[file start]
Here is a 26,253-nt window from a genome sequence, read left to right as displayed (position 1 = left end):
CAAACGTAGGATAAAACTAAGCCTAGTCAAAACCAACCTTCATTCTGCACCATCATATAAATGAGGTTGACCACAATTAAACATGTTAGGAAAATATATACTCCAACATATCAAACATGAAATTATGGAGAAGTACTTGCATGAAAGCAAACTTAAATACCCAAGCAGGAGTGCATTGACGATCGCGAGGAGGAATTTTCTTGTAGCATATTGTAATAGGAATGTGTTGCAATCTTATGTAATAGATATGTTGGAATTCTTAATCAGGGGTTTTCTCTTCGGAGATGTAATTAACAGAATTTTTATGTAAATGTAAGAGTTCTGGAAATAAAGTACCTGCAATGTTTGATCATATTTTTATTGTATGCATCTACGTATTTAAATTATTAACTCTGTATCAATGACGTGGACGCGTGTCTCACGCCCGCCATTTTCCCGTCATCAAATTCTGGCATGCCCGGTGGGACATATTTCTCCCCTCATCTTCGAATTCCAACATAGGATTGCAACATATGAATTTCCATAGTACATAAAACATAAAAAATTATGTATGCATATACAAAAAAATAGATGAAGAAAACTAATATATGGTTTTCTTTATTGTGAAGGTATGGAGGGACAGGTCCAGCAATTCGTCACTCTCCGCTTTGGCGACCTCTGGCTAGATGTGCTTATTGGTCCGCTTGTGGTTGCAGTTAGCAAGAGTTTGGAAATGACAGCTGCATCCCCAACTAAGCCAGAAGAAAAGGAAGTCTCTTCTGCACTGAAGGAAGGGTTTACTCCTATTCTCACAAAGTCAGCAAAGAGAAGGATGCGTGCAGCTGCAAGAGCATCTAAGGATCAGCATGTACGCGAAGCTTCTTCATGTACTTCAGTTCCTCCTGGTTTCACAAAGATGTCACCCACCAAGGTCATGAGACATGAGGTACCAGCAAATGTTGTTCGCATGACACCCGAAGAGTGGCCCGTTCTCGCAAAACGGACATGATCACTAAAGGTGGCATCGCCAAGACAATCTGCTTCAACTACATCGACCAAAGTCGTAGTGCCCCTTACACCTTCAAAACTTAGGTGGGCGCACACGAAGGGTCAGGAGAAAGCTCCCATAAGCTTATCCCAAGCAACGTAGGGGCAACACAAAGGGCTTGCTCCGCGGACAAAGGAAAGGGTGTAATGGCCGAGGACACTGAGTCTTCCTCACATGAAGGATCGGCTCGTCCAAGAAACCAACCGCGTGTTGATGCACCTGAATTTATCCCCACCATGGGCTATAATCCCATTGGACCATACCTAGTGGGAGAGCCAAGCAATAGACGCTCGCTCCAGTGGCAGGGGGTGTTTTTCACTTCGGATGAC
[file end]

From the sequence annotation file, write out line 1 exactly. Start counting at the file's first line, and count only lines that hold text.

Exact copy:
Here is a 26,253-nt window from a genome sequence, read left to right as displayed (position 1 = left end):